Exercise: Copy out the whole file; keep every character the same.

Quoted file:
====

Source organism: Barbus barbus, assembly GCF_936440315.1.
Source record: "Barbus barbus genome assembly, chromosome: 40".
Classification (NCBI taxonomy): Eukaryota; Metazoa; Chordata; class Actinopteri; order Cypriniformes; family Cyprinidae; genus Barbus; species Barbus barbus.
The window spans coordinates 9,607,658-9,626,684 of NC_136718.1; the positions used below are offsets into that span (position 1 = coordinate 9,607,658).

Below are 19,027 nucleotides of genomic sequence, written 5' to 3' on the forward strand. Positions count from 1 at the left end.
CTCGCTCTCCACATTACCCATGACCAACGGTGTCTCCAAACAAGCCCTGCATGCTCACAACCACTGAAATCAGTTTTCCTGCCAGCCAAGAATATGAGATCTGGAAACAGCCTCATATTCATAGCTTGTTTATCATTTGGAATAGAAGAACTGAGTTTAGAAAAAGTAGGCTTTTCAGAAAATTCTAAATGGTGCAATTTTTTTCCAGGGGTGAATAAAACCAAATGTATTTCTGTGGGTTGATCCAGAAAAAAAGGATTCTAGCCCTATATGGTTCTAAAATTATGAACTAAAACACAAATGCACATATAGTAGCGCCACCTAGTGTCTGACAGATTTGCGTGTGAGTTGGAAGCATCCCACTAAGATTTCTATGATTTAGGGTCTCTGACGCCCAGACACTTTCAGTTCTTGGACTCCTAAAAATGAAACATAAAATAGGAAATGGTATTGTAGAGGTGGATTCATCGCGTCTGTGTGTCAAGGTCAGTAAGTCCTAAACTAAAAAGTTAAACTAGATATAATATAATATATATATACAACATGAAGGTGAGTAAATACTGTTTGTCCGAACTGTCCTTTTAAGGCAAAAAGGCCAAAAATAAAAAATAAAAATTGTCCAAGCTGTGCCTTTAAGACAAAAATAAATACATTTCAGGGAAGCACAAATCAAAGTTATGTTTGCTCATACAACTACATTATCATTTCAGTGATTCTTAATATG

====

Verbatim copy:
Source organism: Barbus barbus, assembly GCF_936440315.1.
Source record: "Barbus barbus genome assembly, chromosome: 40".
Classification (NCBI taxonomy): Eukaryota; Metazoa; Chordata; class Actinopteri; order Cypriniformes; family Cyprinidae; genus Barbus; species Barbus barbus.
The window spans coordinates 9,607,658-9,626,684 of NC_136718.1; the positions used below are offsets into that span (position 1 = coordinate 9,607,658).

Below are 19,027 nucleotides of genomic sequence, written 5' to 3' on the forward strand. Positions count from 1 at the left end.
CTCGCTCTCCACATTACCCATGACCAACGGTGTCTCCAAACAAGCCCTGCATGCTCACAACCACTGAAATCAGTTTTCCTGCCAGCCAAGAATATGAGATCTGGAAACAGCCTCATATTCATAGCTTGTTTATCATTTGGAATAGAAGAACTGAGTTTAGAAAAAGTAGGCTTTTCAGAAAATTCTAAATGGTGCAATTTTTTTCCAGGGGTGAATAAAACCAAATGTATTTCTGTGGGTTGATCCAGAAAAAAAGGATTCTAGCCCTATATGGTTCTAAAATTATGAACTAAAACACAAATGCACATATAGTAGCGCCACCTAGTGTCTGACAGATTTGCGTGTGAGTTGGAAGCATCCCACTAAGATTTCTATGATTTAGGGTCTCTGACGCCCAGACACTTTCAGTTCTTGGACTCCTAAAAATGAAACATAAAATAGGAAATGGTATTGTAGAGGTGGATTCATCGCGTCTGTGTGTCAAGGTCAGTAAGTCCTAAACTAAAAAGTTAAACTAGATATAATATAATATATATATACAACATGAAGGTGAGTAAATACTGTTTGTCCGAACTGTCCTTTTAAGGCAAAAAGGCCAAAAATAAAAAATAAAAATTGTCCAAGCTGTGCCTTTAAGACAAAAATAAATACATTTCAGGGAAGCACAAATCAAAGTTATGTTTGCTCATACAACTACATTATCATTTCAGTGATTCTTAATATG